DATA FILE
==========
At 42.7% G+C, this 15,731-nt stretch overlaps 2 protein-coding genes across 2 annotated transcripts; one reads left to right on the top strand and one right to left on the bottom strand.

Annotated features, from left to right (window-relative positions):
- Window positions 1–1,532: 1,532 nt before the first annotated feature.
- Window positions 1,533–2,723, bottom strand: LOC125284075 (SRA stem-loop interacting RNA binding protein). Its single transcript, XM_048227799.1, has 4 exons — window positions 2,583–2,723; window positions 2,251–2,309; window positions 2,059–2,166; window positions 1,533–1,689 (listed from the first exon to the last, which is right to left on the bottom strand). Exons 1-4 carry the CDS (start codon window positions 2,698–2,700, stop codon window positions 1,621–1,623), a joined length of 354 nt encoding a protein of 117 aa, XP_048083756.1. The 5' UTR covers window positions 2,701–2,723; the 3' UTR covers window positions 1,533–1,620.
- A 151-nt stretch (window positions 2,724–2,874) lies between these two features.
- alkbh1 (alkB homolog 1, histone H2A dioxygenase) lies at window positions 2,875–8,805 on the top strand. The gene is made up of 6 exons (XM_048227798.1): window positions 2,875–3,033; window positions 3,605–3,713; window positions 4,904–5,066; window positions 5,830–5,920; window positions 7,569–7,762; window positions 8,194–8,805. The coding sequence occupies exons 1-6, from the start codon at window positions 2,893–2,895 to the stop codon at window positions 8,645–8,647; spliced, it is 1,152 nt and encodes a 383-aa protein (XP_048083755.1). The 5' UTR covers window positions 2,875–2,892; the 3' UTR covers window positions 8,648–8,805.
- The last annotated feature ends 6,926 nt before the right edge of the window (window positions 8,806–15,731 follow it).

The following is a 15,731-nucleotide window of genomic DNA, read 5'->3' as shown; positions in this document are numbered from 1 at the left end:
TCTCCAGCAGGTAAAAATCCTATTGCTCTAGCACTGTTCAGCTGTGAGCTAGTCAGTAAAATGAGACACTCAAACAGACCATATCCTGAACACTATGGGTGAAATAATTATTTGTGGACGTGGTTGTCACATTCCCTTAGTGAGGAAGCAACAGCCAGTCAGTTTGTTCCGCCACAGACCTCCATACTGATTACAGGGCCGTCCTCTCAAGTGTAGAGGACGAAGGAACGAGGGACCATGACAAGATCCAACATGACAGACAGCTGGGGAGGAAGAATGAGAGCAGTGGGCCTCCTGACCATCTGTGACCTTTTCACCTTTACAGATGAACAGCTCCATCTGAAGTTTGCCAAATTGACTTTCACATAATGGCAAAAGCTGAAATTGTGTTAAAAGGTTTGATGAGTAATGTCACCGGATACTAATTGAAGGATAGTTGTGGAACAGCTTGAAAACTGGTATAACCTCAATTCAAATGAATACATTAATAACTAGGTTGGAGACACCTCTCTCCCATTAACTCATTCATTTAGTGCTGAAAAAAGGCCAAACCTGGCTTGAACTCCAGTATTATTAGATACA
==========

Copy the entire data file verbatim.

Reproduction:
At 42.7% G+C, this 15,731-nt stretch overlaps 2 protein-coding genes across 2 annotated transcripts; one reads left to right on the top strand and one right to left on the bottom strand.

Annotated features, from left to right (window-relative positions):
- Window positions 1–1,532: 1,532 nt before the first annotated feature.
- Window positions 1,533–2,723, bottom strand: LOC125284075 (SRA stem-loop interacting RNA binding protein). Its single transcript, XM_048227799.1, has 4 exons — window positions 2,583–2,723; window positions 2,251–2,309; window positions 2,059–2,166; window positions 1,533–1,689 (listed from the first exon to the last, which is right to left on the bottom strand). Exons 1-4 carry the CDS (start codon window positions 2,698–2,700, stop codon window positions 1,621–1,623), a joined length of 354 nt encoding a protein of 117 aa, XP_048083756.1. The 5' UTR covers window positions 2,701–2,723; the 3' UTR covers window positions 1,533–1,620.
- A 151-nt stretch (window positions 2,724–2,874) lies between these two features.
- alkbh1 (alkB homolog 1, histone H2A dioxygenase) lies at window positions 2,875–8,805 on the top strand. The gene is made up of 6 exons (XM_048227798.1): window positions 2,875–3,033; window positions 3,605–3,713; window positions 4,904–5,066; window positions 5,830–5,920; window positions 7,569–7,762; window positions 8,194–8,805. The coding sequence occupies exons 1-6, from the start codon at window positions 2,893–2,895 to the stop codon at window positions 8,645–8,647; spliced, it is 1,152 nt and encodes a 383-aa protein (XP_048083755.1). The 5' UTR covers window positions 2,875–2,892; the 3' UTR covers window positions 8,648–8,805.
- The last annotated feature ends 6,926 nt before the right edge of the window (window positions 8,806–15,731 follow it).

The following is a 15,731-nucleotide window of genomic DNA, read 5'->3' as shown; positions in this document are numbered from 1 at the left end:
TCTCCAGCAGGTAAAAATCCTATTGCTCTAGCACTGTTCAGCTGTGAGCTAGTCAGTAAAATGAGACACTCAAACAGACCATATCCTGAACACTATGGGTGAAATAATTATTTGTGGACGTGGTTGTCACATTCCCTTAGTGAGGAAGCAACAGCCAGTCAGTTTGTTCCGCCACAGACCTCCATACTGATTACAGGGCCGTCCTCTCAAGTGTAGAGGACGAAGGAACGAGGGACCATGACAAGATCCAACATGACAGACAGCTGGGGAGGAAGAATGAGAGCAGTGGGCCTCCTGACCATCTGTGACCTTTTCACCTTTACAGATGAACAGCTCCATCTGAAGTTTGCCAAATTGACTTTCACATAATGGCAAAAGCTGAAATTGTGTTAAAAGGTTTGATGAGTAATGTCACCGGATACTAATTGAAGGATAGTTGTGGAACAGCTTGAAAACTGGTATAACCTCAATTCAAATGAATACATTAATAACTAGGTTGGAGACACCTCTCTCCCATTAACTCATTCATTTAGTGCTGAAAAAAGGCCAAACCTGGCTTGAACTCCAGTATTATTAGATACA